Emery was born in Bedford, England, on December 15, 1798. Possibly he worked in a London bank as a young man before setting out for America. He was already married with two children when he reached Cincinnati by 1832. Certainly he had some capital, for his enterprise as land agent required cash investments. Emery worked quickly to enlist the support of prominent Cincinnatians, men like Nicholas Longworth and Daniel Gano, recording their names and others as references in his advertisements beginning June 26, 1833, in the Cincinnati Daily Gazette. A measure of success came quickly, for Emery moved his office that same year to 11 East Fourth, on the city's prestigious business street. There he maintained his residence as well. City directories illustrated a three-story building housing a street-level office with two floors of rooms above, the shuttered windows hung with ruffled curtains appropriate for a young, already prosperous family man. This first known home for the Emery family in Cincinnati, its plain Federal-style facade opening directly onto the street, carried a large sign above the front door: Thomas Emery. There, Thomas and his wife, Kezia Brown Emery (1808/9-1876), lived with their two children who were born abroad, Kezia (1828-1900) and Thomas Josephus (1830-1906), who gave his birthplace as Newport, Wales.
When Emery arrived in Cincinnati with his wife and two children, the city was devastated by a cholera epidemic, and floodwaters reached sixty-two feet above low-water mark on the Ohio River. Boats docked four blocks up from the landing at Pearl and Main Streets, and river traffic was treacherous. Trade flourished in the city in spite of these calamities. A visitor to the city in 1832, Colonel Thomas Hamilton, recorded his impressions of the bustling town of over 28,000 residents where Emery established his business.
[Cincinnati] is, apparently, a place of considerable trade. The quay was covered with articles of traffic; and there are a thousand indications of activity and business which strike the senses of the traveler, but which he would find it difficult to describe. Having nothing better to do, I took a stroll about the town, and its first favorable impression was not diminished by closer inspection. Many of the streets would have been considered handsome in New York or Philadelphia; and, in the private dwellings, considerable attention had been paid to external decoration. The most remarkable object in Cincinnati, however, is a large Graeco-Moresco-Gothic-Chinese-looking building, an architectural compilation of prettiness of all sorts, the effect of which is eminently grotesque.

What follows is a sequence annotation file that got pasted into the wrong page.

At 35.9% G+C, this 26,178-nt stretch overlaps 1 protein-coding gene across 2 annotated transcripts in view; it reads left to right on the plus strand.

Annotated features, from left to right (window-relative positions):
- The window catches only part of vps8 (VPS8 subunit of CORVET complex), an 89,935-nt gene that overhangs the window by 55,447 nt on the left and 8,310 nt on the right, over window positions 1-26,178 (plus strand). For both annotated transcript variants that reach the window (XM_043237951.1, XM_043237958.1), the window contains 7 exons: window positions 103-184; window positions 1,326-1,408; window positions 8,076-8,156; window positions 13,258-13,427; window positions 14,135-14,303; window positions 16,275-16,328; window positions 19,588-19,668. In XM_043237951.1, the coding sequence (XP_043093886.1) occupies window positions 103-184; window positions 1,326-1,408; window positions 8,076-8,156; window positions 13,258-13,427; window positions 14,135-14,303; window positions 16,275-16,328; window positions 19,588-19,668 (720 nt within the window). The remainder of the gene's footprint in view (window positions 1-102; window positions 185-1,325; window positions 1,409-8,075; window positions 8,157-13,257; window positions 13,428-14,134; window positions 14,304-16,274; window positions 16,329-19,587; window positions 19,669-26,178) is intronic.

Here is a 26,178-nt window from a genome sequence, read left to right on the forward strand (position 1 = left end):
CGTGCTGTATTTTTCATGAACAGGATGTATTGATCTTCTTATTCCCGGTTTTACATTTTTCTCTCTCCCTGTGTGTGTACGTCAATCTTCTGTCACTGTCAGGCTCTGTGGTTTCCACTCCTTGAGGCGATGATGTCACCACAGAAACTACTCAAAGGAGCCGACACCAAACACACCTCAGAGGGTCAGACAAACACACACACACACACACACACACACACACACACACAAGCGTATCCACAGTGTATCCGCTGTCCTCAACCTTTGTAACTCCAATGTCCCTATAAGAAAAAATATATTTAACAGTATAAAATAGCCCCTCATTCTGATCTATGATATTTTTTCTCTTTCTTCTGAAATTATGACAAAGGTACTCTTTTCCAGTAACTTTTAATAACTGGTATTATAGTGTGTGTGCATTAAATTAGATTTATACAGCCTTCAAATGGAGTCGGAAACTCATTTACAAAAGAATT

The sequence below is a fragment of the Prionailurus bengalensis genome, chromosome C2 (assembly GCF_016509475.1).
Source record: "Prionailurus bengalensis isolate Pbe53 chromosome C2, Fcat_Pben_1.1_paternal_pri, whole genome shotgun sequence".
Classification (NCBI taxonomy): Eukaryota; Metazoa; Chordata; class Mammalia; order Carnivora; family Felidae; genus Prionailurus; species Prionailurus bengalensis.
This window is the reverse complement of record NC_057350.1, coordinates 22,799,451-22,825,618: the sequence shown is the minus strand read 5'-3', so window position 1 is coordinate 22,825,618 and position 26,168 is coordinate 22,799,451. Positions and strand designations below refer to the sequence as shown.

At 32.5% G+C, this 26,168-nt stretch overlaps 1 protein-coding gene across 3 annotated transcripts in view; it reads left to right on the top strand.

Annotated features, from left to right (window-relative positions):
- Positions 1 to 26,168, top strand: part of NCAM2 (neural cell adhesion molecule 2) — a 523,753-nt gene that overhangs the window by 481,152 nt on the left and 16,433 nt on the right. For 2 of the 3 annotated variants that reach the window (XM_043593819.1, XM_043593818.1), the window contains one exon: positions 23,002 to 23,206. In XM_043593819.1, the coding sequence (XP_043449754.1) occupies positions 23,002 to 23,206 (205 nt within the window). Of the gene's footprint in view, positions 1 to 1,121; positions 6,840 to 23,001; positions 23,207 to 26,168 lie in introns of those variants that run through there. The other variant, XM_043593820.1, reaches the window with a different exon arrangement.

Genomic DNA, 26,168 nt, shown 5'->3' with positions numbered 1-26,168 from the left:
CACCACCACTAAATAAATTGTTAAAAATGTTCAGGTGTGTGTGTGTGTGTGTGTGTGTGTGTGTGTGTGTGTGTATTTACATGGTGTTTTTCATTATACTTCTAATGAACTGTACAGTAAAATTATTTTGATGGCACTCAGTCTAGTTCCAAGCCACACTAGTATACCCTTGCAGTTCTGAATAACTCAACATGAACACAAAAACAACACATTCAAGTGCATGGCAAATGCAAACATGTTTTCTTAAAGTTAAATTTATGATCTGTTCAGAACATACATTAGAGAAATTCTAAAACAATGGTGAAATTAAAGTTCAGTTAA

This "most remarkable object" was the Bazaar of Mrs. Frances Trollope, the commercial enterprise of a strange, flamboyant English lady who hoped to bring her tasteful goods and wares to a backward western town she thought was starving for sophistication.
Branching out by 1836 in other enterprises, Emery pere joined another transplanted Englishman, Isaac A. Davenport, in the grocery, wine, and hops business, while retaining his land agency. His partnership with Davenport apparently ended in 1839, when their joint advertisements ceased. Falling back on his occupation as estate and money agent, Emery pursued that trade until it failed in the recession of 1841. Apparently he suffered losses but was diligent in repaying his creditors. Thomas Emery recovered and was released from any liability, according to the Cincinnati newspaper that announced his fatal accident while recording his charitable character.
"He has since been very successful in business, and had accumulated a fair amount of wealth. Mr. Emery was a quiet and unassuming man, strictly conscientious in all his dealings, and was much respected by his fellow citizens. In his charities he was systematic and liberal. He made it a point never to refuse to give for a worthy object, or to permit himself to be asked the second time. He seemed to regard it a privilege to contribute towards relieving the wants of his fellow creatures, or to promote the general interests of the community."